Constructive Discharge can Lead to Employment Law Claims
Whenever you fire an employee, there is always the risk of a lawsuit. As we have written about in this blog, there are a seemingly unending number of situations where terminating an employee can result in a discrimination lawsuit, or even a wage claim, or an allegation of the violation of another federal law that protects employees.
In employment law cases, there is often argument about whether the employee was ford for cause, or whether the employer discriminated against the employee or otherwise failed to provide leave, time off, payment, or accommodations–whatever is required under the specific employment law that the suit alleges was violated.
But believe it or not, there is often an argument over whether the employee was actually fired at all. This can seem silly–after all, you’re either fired or you’re not, right?
In fact, there is a concept called constructive firing (or discharge). A constructive firing is when an employer creates an environment that is so hostile, or so undesirable, that the employee can no longer continue working there. Put another way, an employer doesn’t have to use the words “you’re fired” in order to fire someone.
Often, constructive firing occurs when the employer gives the employee an ultimatum if he or she does not resign, or otherwise, threatens some kind of undesirable action at work if the employee does not resign. The employee then “resigns,” but in fact, he or she was fired.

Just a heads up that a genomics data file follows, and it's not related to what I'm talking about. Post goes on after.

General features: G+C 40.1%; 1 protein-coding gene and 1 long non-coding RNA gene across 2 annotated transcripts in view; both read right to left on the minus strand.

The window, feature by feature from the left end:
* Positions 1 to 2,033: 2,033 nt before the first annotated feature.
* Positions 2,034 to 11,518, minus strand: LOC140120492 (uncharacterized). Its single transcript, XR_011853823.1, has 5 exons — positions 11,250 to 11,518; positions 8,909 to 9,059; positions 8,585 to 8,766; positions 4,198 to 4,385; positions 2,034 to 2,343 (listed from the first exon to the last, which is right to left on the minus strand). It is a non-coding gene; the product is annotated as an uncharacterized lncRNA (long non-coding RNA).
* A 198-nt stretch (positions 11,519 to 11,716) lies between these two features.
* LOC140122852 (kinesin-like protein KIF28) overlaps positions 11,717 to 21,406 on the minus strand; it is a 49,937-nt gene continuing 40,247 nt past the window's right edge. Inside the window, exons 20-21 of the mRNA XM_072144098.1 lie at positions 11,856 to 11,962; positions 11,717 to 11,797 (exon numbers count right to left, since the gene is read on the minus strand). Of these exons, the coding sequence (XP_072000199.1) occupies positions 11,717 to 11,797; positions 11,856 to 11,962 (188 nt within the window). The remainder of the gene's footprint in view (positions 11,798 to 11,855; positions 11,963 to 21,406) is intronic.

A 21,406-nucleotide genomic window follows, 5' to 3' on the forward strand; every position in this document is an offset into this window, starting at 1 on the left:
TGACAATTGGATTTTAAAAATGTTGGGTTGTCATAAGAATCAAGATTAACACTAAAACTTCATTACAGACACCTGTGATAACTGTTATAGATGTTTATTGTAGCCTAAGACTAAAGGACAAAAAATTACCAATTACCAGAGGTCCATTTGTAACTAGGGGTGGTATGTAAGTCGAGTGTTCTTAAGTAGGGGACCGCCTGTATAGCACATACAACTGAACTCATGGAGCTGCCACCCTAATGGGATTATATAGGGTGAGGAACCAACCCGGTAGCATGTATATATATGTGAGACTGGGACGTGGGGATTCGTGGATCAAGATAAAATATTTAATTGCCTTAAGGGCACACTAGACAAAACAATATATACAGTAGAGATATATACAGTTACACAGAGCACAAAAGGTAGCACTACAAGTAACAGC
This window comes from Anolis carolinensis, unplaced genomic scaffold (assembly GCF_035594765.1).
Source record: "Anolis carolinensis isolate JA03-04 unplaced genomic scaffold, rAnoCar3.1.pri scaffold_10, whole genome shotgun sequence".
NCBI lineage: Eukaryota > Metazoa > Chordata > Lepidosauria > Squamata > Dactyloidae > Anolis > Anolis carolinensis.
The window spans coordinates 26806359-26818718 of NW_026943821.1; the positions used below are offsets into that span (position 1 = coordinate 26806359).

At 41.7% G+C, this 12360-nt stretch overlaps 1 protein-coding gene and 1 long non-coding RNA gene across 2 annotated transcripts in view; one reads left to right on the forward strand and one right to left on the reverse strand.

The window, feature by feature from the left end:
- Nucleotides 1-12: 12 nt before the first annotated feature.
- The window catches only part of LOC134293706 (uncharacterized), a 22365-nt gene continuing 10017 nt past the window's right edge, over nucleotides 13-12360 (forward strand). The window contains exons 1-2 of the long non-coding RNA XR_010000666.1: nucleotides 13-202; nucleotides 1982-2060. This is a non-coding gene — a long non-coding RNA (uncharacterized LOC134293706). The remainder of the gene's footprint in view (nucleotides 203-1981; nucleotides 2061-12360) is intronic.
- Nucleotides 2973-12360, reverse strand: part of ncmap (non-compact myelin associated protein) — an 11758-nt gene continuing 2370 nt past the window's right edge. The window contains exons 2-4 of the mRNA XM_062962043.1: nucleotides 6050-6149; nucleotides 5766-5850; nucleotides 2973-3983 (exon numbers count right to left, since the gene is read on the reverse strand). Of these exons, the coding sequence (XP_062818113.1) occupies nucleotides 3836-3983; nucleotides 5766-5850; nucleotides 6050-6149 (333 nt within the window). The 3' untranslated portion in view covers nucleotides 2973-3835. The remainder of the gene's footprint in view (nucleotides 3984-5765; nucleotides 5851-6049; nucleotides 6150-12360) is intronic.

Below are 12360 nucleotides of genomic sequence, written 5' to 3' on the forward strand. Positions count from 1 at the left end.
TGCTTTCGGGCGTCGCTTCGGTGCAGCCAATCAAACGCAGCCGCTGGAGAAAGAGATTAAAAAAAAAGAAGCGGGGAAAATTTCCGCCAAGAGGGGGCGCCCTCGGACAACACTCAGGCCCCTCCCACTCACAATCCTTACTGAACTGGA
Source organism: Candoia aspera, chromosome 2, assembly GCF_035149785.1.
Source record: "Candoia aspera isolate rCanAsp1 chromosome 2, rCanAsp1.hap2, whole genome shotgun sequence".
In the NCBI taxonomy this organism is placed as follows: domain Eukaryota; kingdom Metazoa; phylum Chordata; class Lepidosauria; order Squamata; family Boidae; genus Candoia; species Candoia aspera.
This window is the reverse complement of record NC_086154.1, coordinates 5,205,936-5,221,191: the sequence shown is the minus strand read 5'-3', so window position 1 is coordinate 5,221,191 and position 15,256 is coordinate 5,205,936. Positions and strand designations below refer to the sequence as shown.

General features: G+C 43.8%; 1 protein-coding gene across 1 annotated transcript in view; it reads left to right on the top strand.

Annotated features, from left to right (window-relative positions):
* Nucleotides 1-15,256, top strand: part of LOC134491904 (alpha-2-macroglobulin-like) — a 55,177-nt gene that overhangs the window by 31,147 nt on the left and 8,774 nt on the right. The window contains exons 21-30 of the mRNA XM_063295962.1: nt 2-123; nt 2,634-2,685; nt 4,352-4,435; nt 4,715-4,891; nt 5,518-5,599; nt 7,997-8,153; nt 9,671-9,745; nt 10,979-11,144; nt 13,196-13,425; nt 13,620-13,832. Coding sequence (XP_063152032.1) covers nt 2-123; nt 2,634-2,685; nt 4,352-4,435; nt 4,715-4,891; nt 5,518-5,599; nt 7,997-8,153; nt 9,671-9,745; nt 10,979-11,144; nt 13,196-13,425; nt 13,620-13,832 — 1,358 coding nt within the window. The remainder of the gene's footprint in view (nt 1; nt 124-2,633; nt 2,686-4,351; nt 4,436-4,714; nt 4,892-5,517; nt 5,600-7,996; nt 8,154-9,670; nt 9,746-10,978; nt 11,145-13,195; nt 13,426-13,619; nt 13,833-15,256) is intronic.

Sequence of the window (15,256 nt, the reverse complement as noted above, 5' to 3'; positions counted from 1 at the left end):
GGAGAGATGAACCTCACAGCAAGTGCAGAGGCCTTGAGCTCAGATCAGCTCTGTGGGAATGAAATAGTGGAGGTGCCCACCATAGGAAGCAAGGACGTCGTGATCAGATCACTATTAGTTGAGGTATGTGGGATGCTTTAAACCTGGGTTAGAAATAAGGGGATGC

To see if an employee has been constructively fired, courts will ask:
- Whether the employee was given some other option, instead of resigning or being discharged
- Whether the employee was given time to choose whether he or she would take the other option, or resign
- Whether the employee could select the time that he or she was discharged
Simply working in a hostile work environment, will not constitute constructive discharge–although it could be violations of other laws. For example, if a supervisor were to make sexual advances to an employee, the employee may have a sexual harassment claim, but if the employee resigned, he or she would not have been constructively discharged.
If the work environment is made so intolerable that the employee has no choice but to resign, there could be a case of constructive discharge.
Why It’s Important
Constructive discharge is important, because so many federal laws require that an adverse action be taken by the employer–for example, firing someone because they have a disability, or because they are pregnant, or because they complain about illegal practices at work. If the employee leaves voluntarily, there is often no claim under these laws.
If an employee is constructively discharged, he or she now has the ability to bring a lawsuit.
Just remember if you are an employer, that it’s not the language that matters–it’s whether, given the totality of the circumstances, you created an environment where the employee had no choice but to quit.
Whether you are an employee or employer, we can help with your employment law problems and tell you what your rights are. Call the West Palm Beach employment law attorneys at Pike & Lustig, LLP, at 561-291-8298.